The Norman Transcript

August 28, 2013

Zoning issues hotly contested at meeting

By Joy Hampton
The Norman Transcript

NORMAN — Zoning issues dominated the discussion at the Norman City Council meeting Monday night. Commercial zoning in east Norman and a zoning request for more parking adjacent to the former Texadelphia site were hotly contested items.

City council members quickly and unanimously approved a zoning change request for the northwest corner of George Avenue and Stinson Street to allow a duplex.

Next up, a commercial zoning request for property along State Highway 9 at the northeast corner of 36th Avenue Southeast in the Bellatona housing addition prompted hot debate among council members before the measure was approved in a narrow 5 to 4 vote.

Voting against were Council members Tom Kovach, Greg Jungman, Lynne Miller and Mayor Cindy Rosenthal.

Miller, who represents the ward where the property is located, was adamantly against amending the 2025 land use plan that identifies this area as a rural designation.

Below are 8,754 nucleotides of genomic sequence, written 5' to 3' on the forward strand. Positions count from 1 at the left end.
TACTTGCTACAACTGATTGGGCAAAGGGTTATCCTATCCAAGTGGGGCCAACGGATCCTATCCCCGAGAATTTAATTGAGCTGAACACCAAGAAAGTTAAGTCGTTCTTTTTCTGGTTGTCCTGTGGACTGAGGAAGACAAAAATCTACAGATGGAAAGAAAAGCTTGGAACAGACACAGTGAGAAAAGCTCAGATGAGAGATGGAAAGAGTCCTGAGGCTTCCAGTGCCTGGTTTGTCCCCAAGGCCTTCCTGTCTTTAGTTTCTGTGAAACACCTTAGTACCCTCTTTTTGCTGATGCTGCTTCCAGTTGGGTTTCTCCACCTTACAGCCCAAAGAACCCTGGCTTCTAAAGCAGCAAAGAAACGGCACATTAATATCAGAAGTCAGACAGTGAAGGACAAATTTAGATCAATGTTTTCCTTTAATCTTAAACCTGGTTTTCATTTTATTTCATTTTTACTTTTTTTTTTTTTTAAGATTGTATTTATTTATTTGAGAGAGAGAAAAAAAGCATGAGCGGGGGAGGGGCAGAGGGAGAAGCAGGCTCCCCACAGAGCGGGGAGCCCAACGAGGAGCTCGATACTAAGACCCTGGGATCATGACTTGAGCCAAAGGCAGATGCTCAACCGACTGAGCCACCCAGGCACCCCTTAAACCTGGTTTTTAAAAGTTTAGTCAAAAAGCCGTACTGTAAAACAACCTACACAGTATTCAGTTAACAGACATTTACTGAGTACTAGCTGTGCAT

Attorney Sean Rieger said there will eventually be more than 1,000 homes in the area due to Bellatona and Summit Valley residential additions.

“Commercial services need to be where people live,” Rieger said, arguing on behalf of the applicant. “We believe commercial services are warranted and they’re best as a buffer.”

Homeowner Bill Dunham said he is disappointed with the decision. He and his wife purchased their house in the area because it was designated to be a greenbelt area and they wanted to live in an environmentally friendly venue.

Homeowner Jan Rogers also said she wanted a rural feel.

“We consciously chose Norman as the place we want to spend the rest of our lives,” she said. “Green spaces sell communities, the fact that you have a dry cleaner or a convenience store does not sell communities. Driving two miles is not a burden.”

Council members who supported the commercial designation said the number of homes and the proximity of the Marriott at the postal training center identify the area as urban, not rural.

Another debated zoning change was requested by Hal Smith who recently purchased the former site of the Texadelphia restaurant.

A 2025 land use change was approved in a 7-2 vote, with Kovach and Miller voting against. They approved, by a 5-4 vote, C-O designation with special use to allow the parking lot but to require buffers.

Hugh Ledbetter’s home is adjacent to the proposed parking lot site. His attorney, Kelly Work said the parking lot could be accomplished through lower zoning with a special use permit.